Missouri’s 57th governor spoke to a joint session of the 100th General Assembly on Wednesday, Jan. 16, 2019. Gov. Mike Parson, a former lawmaker elected lieutenant governor in 2016, assumed the position as Missouri’s chief executive after then-Gov. Eric Greitens resigned on June 1, 2018.
It did not take Parson long to deliver the core of his message. “I stand before you today to share a vision — a vision that will chart Missouri’s future into the next decade,” Parson told lawmakers. “Missouri is dear to my heart, and by working together, we can protect and build a Missouri that is successful for the next generation.
“When we try to make everything a priority, the fact is nothing is truly a priority,” Parson said. “So let me be crystal clear: Cultivating and training our workforce for high-demand jobs and investing in critical infrastructure are the priorities we must address this session.”
The governor also announced a $22 million program to get people into new, high-demand jobs more quickly. Adults over the age of 25, with a household income of less than $80,000, could qualify for 100 percent tuition reimbursement to learn new skills in job fields such as nursing. “This will open the doors for Missourians to have opportunities to earn more money for their hard work,” Parson said.
Missouri Department of Higher Education Commissioner Zora Mulligan said the program could put as many as 16,000 students into vocational schools.
Gov. Parson did not outline any new policy objectives for K-12 education. He did mention the partnership between Eldon Schools and Quaker Windows to ensure certain students have a mentor throughout high school. The program is designed to ensure that mentees not only receive a quality education and training, but are also taught valuable life skills, like the importance of showing up on time and having a strong work ethic.
Parson also noted Missouri’s high school graduation rate. “Missouri’s high school graduation rate is higher than most states. This is something we should all be proud of; however, we fall behind other states when we look at post-secondary education,” he said.
“We are well into the 21st century, and yes, extra levels of education are needed to meet the demands of our workforce and these jobs are going to provide higher wages, which will benefit Missouri families.”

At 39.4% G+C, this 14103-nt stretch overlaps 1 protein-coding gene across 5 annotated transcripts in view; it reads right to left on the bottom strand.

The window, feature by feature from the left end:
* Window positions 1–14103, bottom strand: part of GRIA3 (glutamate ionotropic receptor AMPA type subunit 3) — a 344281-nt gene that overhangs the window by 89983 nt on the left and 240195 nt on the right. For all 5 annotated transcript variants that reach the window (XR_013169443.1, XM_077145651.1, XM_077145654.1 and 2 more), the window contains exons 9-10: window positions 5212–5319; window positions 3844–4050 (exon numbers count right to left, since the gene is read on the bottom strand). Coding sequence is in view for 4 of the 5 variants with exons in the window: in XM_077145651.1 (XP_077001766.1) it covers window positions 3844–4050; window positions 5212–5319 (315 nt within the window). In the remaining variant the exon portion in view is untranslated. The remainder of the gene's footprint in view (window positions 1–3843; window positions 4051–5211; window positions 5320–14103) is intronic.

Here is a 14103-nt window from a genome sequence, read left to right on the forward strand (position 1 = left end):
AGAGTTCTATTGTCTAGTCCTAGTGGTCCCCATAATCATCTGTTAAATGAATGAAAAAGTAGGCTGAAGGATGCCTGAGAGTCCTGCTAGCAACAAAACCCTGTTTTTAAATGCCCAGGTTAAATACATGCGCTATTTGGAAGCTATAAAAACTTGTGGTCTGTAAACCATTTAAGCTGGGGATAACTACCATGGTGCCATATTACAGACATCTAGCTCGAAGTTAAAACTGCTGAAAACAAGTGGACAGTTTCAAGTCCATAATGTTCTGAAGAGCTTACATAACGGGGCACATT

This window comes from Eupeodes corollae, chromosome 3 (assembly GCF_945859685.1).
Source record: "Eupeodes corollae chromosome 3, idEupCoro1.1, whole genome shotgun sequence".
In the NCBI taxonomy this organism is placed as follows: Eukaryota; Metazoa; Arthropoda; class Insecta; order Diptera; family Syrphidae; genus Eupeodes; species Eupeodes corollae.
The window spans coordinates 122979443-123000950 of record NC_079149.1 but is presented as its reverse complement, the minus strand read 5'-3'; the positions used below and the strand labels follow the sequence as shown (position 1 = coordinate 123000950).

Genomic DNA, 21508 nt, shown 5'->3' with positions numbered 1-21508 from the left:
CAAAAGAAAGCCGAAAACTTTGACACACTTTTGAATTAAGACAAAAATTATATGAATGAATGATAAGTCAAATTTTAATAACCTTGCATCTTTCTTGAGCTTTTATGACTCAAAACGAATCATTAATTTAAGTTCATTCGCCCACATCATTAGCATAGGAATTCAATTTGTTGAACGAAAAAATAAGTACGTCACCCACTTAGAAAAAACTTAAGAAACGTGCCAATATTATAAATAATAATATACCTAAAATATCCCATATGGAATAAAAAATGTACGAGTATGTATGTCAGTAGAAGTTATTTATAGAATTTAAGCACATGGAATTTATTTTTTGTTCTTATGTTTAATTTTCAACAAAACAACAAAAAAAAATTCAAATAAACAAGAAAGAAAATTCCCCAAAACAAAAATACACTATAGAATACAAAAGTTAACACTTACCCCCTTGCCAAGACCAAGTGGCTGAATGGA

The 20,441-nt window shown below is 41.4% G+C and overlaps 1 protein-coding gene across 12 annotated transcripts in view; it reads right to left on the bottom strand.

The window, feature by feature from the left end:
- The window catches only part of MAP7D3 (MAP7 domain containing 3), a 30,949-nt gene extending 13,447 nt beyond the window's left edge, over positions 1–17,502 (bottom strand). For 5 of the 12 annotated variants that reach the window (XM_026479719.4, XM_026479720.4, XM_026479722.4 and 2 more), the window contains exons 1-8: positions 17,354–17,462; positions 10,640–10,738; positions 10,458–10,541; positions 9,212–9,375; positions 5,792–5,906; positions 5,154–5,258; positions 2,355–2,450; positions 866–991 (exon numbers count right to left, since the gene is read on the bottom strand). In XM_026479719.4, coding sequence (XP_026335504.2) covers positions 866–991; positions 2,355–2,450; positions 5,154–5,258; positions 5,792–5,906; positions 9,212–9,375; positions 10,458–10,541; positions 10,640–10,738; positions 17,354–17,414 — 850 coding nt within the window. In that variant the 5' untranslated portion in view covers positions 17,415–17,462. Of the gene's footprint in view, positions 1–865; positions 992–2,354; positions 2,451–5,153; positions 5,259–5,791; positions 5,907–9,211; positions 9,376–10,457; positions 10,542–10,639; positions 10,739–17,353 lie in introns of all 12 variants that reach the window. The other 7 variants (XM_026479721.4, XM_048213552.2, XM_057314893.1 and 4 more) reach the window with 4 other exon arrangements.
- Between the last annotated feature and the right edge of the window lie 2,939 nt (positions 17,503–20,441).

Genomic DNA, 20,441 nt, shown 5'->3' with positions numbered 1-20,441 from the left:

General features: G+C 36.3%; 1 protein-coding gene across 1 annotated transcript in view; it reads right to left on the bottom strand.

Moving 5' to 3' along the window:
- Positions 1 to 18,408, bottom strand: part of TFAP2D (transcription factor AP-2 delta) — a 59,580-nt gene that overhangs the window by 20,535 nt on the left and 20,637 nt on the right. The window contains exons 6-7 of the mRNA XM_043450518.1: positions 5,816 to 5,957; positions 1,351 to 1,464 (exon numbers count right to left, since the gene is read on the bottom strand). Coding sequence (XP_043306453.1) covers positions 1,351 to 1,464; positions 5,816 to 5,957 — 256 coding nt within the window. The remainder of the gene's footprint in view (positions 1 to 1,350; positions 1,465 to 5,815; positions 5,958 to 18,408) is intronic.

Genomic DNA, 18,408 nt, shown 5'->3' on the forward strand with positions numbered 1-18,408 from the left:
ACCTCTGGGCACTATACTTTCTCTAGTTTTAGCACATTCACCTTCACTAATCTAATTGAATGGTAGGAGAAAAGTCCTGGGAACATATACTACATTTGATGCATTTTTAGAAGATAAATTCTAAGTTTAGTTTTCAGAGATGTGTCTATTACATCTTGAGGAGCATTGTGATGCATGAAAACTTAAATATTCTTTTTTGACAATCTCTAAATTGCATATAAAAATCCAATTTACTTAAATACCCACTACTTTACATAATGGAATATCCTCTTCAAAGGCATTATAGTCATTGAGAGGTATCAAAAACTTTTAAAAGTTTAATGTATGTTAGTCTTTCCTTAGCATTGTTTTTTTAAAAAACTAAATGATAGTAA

In coordination with the State of the State Address, Gov. Mike Parson released his 2020 Executive Budget proposal. Revenues are estimated to grow by 1.7 percent in the current fiscal year, 2019. The governor and leaders in the House and Senate met earlier in the year and agreed that Missouri revenue is estimated to grow by 2 percent for fiscal year 2020 which begins on July 1, 2019.
Parson’s $30 billion dollar proposed budget for fiscal year 2020 is comprised of almost equal parts general revenue, federal funds and other funds. General revenue is estimated at just under $10 billion. Compared to fiscal year 2019, the state projects a growth of $193 million in general revenue.
The governor’s 2020 budget reflects his stated priorities of infrastructure and workforce development. A large portion of the infrastructure improvements in the budget include a proposed $351 million in bonding proceeds for 250 bridges statewide in need of critical repair or replacement, $50 million for a transportation cost-share program with local communities and $5 million for rural broadband expansion grants to expand high speed internet service. The governor’s budget further outlines that this expansion would help the 10 schools and many rural communities that lack access to high speed broadband.
Fully funding the elementary and secondary education foundation formula remains a priority for both the legislature and the governor. Parson’s budget adds just over $61 million to the formula, as well as an additional $10 million for student transportation costs. In other education priorities, the budget would add $3.1 million for Parents as Teachers and $450,000 to provide teacher computer science professional development programs.
Other budget items outlined include the elimination of 436 state jobs through attrition and over $182 million in government cuts to promote efficiency and wise stewardship of tax dollars, and a surplus of $116.7 million that would be set aside for future budget emergencies. The governor also proposes modernization of state computer systems, as well as the closure of Crossroads Correction Facility, a state prison in Cameron.
The Missouri House Budget Committee will soon begin their work on the budget, taking testimony from state departments and programs to determine their needs and prioritize spending. While the House is working on the budget, the Senate Appropriations Committee also takes testimony from state departments and interested individuals. Once the House passes a budget, the Senate will craft their own version. The budget bills will then be sent to a conference committee to work out differences between the chambers before it is sent to the governor for his approval or veto. The legislature must complete the state budget by May 10, 2019.
Leadership in the House and Senate announced committee chairs as well as members of committees in each legislative chamber. Below is a list of committees that will evaluate education bills. In addition to the House standing committee on Elementary and Secondary Education, Speaker Haahr created a Special Committee on Student Accountability.
House Elementary and Secondary Education
Rep. Roeber, Chair
Rep. Basye, Vice Chair
Rep. Morgan, Ranking Minority Member
Rep. Paula Brown
Rep. Mary Elizabeth Coleman
Rep. Pike, Chair
Rep. Rusty Black, Vice Chair
Rep. Richard Brown, Ranking Minority Member
Special Committee on Student Accountability
Rep. Spencer, Chair
Rep. Morse, Vice Chair
Rep. Burnett, Ranking Minority Member
Sen. Romine, Chair
Sen. Wallingford, Vice Chair
Senate Health and Pensions
Sen. Onder, Chair
Sen. Koenig, Vice Chair